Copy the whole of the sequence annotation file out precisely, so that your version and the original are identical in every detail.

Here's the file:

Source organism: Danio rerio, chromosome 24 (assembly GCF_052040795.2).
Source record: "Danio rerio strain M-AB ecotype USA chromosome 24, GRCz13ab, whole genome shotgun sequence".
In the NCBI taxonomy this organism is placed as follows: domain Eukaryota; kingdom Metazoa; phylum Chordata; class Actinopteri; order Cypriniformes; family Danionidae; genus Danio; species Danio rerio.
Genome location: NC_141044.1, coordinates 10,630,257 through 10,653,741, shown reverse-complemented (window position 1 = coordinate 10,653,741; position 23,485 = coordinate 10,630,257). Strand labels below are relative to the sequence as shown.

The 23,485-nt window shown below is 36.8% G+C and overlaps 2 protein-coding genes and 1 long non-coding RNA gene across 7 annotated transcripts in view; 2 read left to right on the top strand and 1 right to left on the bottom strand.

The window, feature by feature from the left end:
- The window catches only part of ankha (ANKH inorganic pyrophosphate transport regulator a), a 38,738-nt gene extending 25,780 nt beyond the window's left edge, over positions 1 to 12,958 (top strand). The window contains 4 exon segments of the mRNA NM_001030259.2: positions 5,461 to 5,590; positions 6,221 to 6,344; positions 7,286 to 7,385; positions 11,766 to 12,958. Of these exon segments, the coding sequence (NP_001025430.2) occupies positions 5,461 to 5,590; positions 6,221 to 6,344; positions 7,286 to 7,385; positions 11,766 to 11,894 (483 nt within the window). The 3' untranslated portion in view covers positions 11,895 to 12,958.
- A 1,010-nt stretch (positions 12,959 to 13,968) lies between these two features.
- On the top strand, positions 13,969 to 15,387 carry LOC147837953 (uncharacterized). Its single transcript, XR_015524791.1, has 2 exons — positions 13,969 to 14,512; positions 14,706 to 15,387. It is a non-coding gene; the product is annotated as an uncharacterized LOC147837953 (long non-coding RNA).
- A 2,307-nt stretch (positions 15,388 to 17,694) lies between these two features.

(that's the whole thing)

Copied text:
Source organism: Danio rerio, chromosome 24 (assembly GCF_052040795.2).
Source record: "Danio rerio strain M-AB ecotype USA chromosome 24, GRCz13ab, whole genome shotgun sequence".
In the NCBI taxonomy this organism is placed as follows: domain Eukaryota; kingdom Metazoa; phylum Chordata; class Actinopteri; order Cypriniformes; family Danionidae; genus Danio; species Danio rerio.
Genome location: NC_141044.1, coordinates 10,630,257 through 10,653,741, shown reverse-complemented (window position 1 = coordinate 10,653,741; position 23,485 = coordinate 10,630,257). Strand labels below are relative to the sequence as shown.

The 23,485-nt window shown below is 36.8% G+C and overlaps 2 protein-coding genes and 1 long non-coding RNA gene across 7 annotated transcripts in view; 2 read left to right on the top strand and 1 right to left on the bottom strand.

The window, feature by feature from the left end:
- The window catches only part of ankha (ANKH inorganic pyrophosphate transport regulator a), a 38,738-nt gene extending 25,780 nt beyond the window's left edge, over positions 1 to 12,958 (top strand). The window contains 4 exon segments of the mRNA NM_001030259.2: positions 5,461 to 5,590; positions 6,221 to 6,344; positions 7,286 to 7,385; positions 11,766 to 12,958. Of these exon segments, the coding sequence (NP_001025430.2) occupies positions 5,461 to 5,590; positions 6,221 to 6,344; positions 7,286 to 7,385; positions 11,766 to 11,894 (483 nt within the window). The 3' untranslated portion in view covers positions 11,895 to 12,958.
- A 1,010-nt stretch (positions 12,959 to 13,968) lies between these two features.
- On the top strand, positions 13,969 to 15,387 carry LOC147837953 (uncharacterized). Its single transcript, XR_015524791.1, has 2 exons — positions 13,969 to 14,512; positions 14,706 to 15,387. It is a non-coding gene; the product is annotated as an uncharacterized LOC147837953 (long non-coding RNA).
- A 2,307-nt stretch (positions 15,388 to 17,694) lies between these two features.